Mr President, wake up to FATA’s plight

Published: December 6, 2015
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The writer is executive director of the Centre for Governance and Public Accountability and holds a master’s degree in Development Studies from the University of Rotterdam

The writer is executive director of the Centre for Governance and Public Accountability and holds a master’s degree in Development Studies from the University of Rotterdam

Dear Mr President,

You may consider yourself only a ceremonial head of Pakistan’s parliamentary system, but for the country’s tribal areas, you are the real king. The cumulative area of this region surpasses that of more than 50 countries of the world. Under Article 246 of the Constitution, the tribal areas include Fata, and the Provincially Administered Tribal Areas (PATA) of Balochistan and Khyber-Pakhtunkhwa (K-P). If anybody has to specify the most conflict-ridden areas in Pakistan, they are exactly the areas mentioned in Article 246. Under Article 247, you are bestowed with legislative powers for these tribal areas. Parliamentarians from Fata can legislate for the whole of Pakistan, but they can’t legislate for the region they belong to. Similarly, representatives of PATA may sit in their respective provincial assemblies, but they don’t have powers to legislate for their constituencies. For Fata, you can direct the extension of any federal law and can even make new regulations that don’t have any parallels at the federal or provincial levels. For PATA, the governors of Balochistan and K-P can’t direct the extension of any provincial law or new regulations without your approval. You have all the legislative powers vis-a-vis the tribal areas, which parliament and the provincial assemblies hold for the settled areas of Pakistan. You have the powers to declare any part of the tribal areas as part of mainstream Pakistan, and provide necessary provisions for this.

The tribal areas are an integral part of Pakistan. One of the reasons for lawlessness here is the huge legislative gap. Since the 2013 election, there have been 80 laws that were either amended or enacted in K-P. During this time, only four laws have been notified for Fata. Similarly, there are many laws enacted by the provincial assemblies in Balochistan and K-P, but not extended to the tribal areas of these provinces. These also include the laws enacted to fulfill constitutional requirements, like the K-P Right to Information Act 2013. Not extending such laws to the tribal areas is tantamount to the violation of the constitutional rights of citizens. Similarly, the Federal Local Government Act has not yet been extended to Fata, creating a sense of deprivation among the inhabitants of the region.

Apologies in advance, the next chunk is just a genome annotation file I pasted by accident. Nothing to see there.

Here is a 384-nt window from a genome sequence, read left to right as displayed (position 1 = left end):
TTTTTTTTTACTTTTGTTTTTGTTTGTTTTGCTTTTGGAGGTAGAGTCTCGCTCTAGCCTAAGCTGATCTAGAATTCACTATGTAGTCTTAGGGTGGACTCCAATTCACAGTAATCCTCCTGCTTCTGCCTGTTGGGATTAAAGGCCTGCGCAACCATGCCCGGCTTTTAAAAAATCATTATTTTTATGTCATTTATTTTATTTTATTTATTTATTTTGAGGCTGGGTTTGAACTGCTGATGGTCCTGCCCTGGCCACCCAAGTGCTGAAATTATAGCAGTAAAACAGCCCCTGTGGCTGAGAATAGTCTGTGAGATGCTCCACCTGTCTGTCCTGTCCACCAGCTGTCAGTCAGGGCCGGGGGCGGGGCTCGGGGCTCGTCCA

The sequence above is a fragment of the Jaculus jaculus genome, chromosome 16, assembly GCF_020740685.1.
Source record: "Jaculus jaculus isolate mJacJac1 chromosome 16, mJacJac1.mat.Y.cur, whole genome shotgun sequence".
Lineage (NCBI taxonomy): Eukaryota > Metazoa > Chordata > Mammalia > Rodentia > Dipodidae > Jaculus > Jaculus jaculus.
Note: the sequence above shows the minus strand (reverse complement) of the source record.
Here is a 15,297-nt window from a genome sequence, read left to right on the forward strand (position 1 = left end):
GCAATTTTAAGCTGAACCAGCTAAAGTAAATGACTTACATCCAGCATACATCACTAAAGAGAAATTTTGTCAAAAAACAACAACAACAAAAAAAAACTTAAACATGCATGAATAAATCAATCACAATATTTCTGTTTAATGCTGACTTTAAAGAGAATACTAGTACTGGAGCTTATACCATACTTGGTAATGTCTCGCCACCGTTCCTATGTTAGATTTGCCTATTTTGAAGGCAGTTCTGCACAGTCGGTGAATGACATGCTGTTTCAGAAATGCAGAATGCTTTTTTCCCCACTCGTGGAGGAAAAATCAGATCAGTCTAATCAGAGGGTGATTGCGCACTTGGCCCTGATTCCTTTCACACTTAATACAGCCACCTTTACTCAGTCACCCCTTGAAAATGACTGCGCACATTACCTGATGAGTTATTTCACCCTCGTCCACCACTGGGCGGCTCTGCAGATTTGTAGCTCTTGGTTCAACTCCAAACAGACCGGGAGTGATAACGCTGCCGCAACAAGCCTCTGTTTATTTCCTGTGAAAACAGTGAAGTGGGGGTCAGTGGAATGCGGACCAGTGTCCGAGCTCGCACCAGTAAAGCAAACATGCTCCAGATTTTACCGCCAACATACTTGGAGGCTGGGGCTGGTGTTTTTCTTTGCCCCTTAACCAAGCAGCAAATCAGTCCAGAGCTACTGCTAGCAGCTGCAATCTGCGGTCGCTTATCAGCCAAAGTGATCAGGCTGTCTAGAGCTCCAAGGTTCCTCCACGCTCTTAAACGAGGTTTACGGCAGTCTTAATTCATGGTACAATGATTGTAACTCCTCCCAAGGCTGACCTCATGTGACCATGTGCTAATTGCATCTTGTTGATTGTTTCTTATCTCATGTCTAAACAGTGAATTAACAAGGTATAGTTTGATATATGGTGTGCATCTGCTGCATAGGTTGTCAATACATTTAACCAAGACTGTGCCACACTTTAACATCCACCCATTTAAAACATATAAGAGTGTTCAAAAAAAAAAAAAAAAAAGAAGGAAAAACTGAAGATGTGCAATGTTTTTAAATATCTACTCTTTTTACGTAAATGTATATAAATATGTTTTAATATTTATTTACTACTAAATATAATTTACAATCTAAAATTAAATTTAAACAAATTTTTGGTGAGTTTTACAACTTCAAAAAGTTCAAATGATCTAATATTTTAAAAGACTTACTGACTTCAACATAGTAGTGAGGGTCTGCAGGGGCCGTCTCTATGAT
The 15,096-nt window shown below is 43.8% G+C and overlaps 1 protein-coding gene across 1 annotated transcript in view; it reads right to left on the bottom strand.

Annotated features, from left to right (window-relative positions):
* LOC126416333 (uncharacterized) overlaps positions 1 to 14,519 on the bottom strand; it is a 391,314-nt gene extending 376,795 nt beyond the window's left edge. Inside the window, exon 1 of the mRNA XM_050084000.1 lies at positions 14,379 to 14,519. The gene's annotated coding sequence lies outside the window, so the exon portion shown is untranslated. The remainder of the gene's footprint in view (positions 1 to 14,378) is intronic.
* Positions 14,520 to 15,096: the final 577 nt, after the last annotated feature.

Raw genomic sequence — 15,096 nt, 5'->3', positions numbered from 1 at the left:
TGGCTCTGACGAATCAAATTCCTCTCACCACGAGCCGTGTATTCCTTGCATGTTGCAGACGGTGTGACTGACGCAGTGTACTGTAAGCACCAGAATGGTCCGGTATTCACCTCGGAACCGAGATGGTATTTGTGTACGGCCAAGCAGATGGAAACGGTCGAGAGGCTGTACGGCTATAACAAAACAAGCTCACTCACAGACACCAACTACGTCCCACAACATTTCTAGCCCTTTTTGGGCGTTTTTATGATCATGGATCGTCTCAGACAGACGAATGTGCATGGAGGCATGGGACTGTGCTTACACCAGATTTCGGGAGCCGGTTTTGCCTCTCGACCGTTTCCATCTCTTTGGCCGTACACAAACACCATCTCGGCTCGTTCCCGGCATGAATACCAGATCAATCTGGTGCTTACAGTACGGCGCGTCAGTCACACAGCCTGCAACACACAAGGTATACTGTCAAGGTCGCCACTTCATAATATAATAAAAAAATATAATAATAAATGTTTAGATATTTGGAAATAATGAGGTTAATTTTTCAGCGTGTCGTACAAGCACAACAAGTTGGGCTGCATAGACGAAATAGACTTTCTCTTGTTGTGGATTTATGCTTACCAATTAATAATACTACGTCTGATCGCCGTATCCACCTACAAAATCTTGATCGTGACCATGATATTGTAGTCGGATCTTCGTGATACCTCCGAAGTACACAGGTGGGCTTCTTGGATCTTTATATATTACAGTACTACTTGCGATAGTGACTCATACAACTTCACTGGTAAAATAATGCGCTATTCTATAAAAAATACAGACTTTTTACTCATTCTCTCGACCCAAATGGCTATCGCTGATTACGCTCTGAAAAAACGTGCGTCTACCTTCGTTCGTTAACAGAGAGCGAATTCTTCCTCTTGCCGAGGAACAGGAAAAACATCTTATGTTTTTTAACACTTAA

Mr President, you can play a vital role in the mainstreaming of the tribal areas. Since Fata parliamentarians have submitted the 22nd Amendment Bill in the National Assembly that aims to extend the jurisdiction of the superior courts to the tribal areas and merge Fata and the tribal areas of K-P, your role has become more important. You can immediately extend many laws to Fata which can bring positive changes in its political and administrative culture. A good start could be to establish universities, including agricultural ones, and medical and engineering colleges. Please listen to the political representatives if you want to bring meaningful change. A forum already exists in the form of the Political Party Joint Action Committee on Fata reforms. You can relinquish the tribal status of these areas with the stroke of a pen and can make them part of the settled areas of K-P. You can even hold a referendum so that people of Fata can determine their future. This will allow for constitutional rights and democratic representation of people of the region to be protected.